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Life of Pi
Ang Lee's Life of Pi isn't a film aimed at American audiences; it's aimed at everyone. It didn't exactly do big business at the domestic box office yet managed to gross half a billion dollars worldwide...and, of course, nab an obscene amount of awards in the process. As for Life of Pi's less-than-popular reception around these parts, the trailer is an easy culprit: it features a young Indian man on a boat with a tiger, a whole bunch of CG effects, swelling music cues and taglines like "The adventure of a lifetime!". Also, it was a non-animated film with a PG rating. I haven't been to the theater more than a few times in the last three years....so, needless to say, I chose to wait for the home video release.
In hindsight, Life of Pi's trailer isn't much of a scapegoat, because you pretty much get everything it advertises. Based on Yann Martel's massively popular (and widely considered "unfilmable") 2001 novel of the same name, Ang Lee's big-screen adaptation is the rare visual feast that actually leaves room for a story. We're introduced to young Piscine "Pi" Patel, whose family owns a zoo in a territory of India. He is raised as a Hindu and vegetarian, though Pi eventually considers the Christian and Muslim faiths; not surprising, since his parents have different schools of thought. Eventually, the zoo fails, so his family travels to Canada to sell some of the more valuable animals...but during their dangerous boat trip, disaster strikes and Pi is left floundering in a lifeboat. The only other survivors are zoo animals including a zebra, orangutan and hyena. Soon enough, Pi discovers the zoo's Bengal tiger and is faced with a new challenge: not only must he survive at sea, but he's got to play nice with a vicious predator.
Not surprisingly, Life of Pi isn't a film that dwells on surface elements, though I suppose it could still be enjoyed as an oddly constructed tale of "Cast Away with a tiger". This effects-heavy production ripples with a spiritual (not "religious") undercurrent, and thankfully it's not as heavy-handed as one might think. Similar to most everyone else on the planet, Pi is conflicted about his beliefs, and it's his desire to love a higher power in lieu of rules that grounds much of the film's fantastic visual style. Life of Pi is a technical marvel in every sense of the word: the striking compositions, effective use of CGI and rich color palette work together instead of fighting for attention, creating a beautiful picture that nonetheless is more about feeling than sight. Even though science totally made that CGI tiger.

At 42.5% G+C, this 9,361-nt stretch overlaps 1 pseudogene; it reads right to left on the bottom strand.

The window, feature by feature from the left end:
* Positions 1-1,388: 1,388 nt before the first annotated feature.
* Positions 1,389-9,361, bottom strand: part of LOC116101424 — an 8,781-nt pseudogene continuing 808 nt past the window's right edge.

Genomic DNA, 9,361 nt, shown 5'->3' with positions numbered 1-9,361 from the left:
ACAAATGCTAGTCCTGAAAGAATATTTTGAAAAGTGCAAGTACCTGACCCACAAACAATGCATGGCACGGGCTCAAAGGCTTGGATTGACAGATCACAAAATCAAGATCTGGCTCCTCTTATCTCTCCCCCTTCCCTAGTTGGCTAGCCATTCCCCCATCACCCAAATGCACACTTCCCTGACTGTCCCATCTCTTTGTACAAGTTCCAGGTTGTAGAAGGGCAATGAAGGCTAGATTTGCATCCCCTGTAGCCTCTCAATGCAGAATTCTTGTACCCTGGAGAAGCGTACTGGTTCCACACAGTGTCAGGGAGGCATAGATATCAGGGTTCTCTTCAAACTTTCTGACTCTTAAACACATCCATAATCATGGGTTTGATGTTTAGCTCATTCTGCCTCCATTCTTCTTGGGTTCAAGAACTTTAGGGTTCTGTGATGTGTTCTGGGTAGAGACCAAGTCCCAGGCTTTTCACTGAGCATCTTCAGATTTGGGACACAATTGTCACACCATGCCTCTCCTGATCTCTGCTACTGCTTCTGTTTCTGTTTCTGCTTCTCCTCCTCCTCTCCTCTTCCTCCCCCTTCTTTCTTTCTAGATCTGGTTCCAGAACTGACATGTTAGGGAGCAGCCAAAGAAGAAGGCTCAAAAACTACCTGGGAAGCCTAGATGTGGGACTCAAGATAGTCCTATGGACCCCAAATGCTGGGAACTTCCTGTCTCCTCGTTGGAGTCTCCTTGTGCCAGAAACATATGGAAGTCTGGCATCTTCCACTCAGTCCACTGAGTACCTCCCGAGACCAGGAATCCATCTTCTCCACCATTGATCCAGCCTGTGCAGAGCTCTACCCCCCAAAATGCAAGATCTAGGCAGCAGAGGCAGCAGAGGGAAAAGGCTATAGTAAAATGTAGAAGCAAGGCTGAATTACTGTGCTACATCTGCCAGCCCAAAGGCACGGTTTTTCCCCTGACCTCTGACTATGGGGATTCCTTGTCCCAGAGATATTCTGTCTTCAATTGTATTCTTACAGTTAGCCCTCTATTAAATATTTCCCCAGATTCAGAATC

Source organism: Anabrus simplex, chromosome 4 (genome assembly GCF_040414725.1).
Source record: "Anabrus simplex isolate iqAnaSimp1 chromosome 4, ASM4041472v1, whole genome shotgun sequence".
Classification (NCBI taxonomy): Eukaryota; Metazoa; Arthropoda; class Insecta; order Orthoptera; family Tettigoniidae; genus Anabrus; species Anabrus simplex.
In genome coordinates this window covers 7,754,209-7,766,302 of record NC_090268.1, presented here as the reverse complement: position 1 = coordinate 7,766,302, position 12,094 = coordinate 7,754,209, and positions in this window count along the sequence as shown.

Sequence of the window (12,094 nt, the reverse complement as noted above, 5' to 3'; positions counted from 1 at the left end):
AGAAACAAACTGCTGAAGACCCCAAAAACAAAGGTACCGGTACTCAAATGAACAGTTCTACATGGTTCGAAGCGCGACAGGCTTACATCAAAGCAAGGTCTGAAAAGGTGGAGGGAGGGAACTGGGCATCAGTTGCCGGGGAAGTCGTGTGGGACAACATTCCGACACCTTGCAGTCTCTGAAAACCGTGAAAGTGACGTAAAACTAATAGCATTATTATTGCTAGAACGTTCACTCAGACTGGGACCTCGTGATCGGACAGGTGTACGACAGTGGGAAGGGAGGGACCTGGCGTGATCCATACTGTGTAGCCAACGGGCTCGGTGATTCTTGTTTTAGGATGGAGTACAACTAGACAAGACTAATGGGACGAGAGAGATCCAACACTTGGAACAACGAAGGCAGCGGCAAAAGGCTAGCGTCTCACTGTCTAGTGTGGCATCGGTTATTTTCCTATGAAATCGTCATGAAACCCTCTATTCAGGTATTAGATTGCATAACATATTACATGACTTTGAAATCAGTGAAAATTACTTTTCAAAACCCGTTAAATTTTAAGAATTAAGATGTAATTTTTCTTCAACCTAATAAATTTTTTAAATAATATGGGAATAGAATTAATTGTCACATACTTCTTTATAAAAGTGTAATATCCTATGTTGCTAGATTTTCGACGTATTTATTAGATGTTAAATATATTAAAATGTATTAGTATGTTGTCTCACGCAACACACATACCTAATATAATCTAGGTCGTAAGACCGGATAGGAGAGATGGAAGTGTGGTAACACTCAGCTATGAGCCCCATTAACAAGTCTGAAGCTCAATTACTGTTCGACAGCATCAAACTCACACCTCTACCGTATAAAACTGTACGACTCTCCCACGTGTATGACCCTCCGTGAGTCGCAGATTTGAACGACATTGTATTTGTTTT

20th Century Fox Home Entertainment serves up Life of Pi as two separate Blu-Ray releases, depending on your affinity for the optional 3D presentation. Lee's film is a visual feast even in standard 1080p format, while its immersive sound design is rendered perfectly in a DTS-HD 7.1 Master Audio mix. And though a handful of bonus features are exclusive to the separate 3D release, this Blu-Ray Combo Pack also includes a number of supplements that highlight Life of Pi's many technical accomplishments.
Presented in its original 1.85:1 aspect ratio (smaller portions briefly switch to 2.35:1 and 1.33:1), Life of Pi looks as perfect as you'd expect from a big-budget, visually ambitious production. Bursting with strongly saturated color, crisp textures, smooth visual effects and stunning compositions, almost every frame of this film is worth pausing for...and it looks even better in motion. The optional 3D release undoubtedly pushes the visuals even further, but what's here should more than satisfy even the most discerning videophiles. Digital eyesores such as edge enhancement, aliasing and compression artifacts are virtually absent from this 1080p presentation, which makes Life of Pi a true demo-worthy disc.
DISCLAIMER: These promotional images are strictly decorative and do not represent Blu-Ray's native 1080p resolution.
The audio is equally impressive. Presented in DTS-HD 7.1 Master Audio, this is a fully immersive mix that captures a strong amount of sonic detail. Dialogue is always crisp and easily understood, while your rear speakers and subwoofer will also have plenty to work with on many occasions. From the natural to the fantastic, there's an awful lot going on at times...and, to the credit of the sound designers, none of it gets lost or has to fight for attention. Optional subtitles are available in nearly two dozen languages (fitting, since this is a region-free release), including English SDH, Spanish, Portuguese and more.
Also packed inside, of course, is a DVD and Digital Copy redemption code, if that floats your boat. The DVD looks and sounds quite good overall, but the only bonus features included are a few trailers.
Life of Pi is less of a polarizing experience than I'd originally thought. It travels the well-worn road of "religion vs. reason" with its own unique voice while somehow managing to stand apart from the popular source novel. Even those who don't cotton to the story will undoubtedly be drawn in by its visual effects, which serve to enrich the film's spiritual elements and, on some occasions, act as convincing substitutes. Whether Life of Pi will stand the test of time remains to be seen...but for now, this unlikely blockbuster has a lot going for it. Fox Home Entertainment's Blu-Ray package (also available in 3D) is a suitably strong effort, serving up reference quality A/V presentations and several extras that focus on the film's stunning visual effects. Highly Recommended, though for some a rental will suffice.
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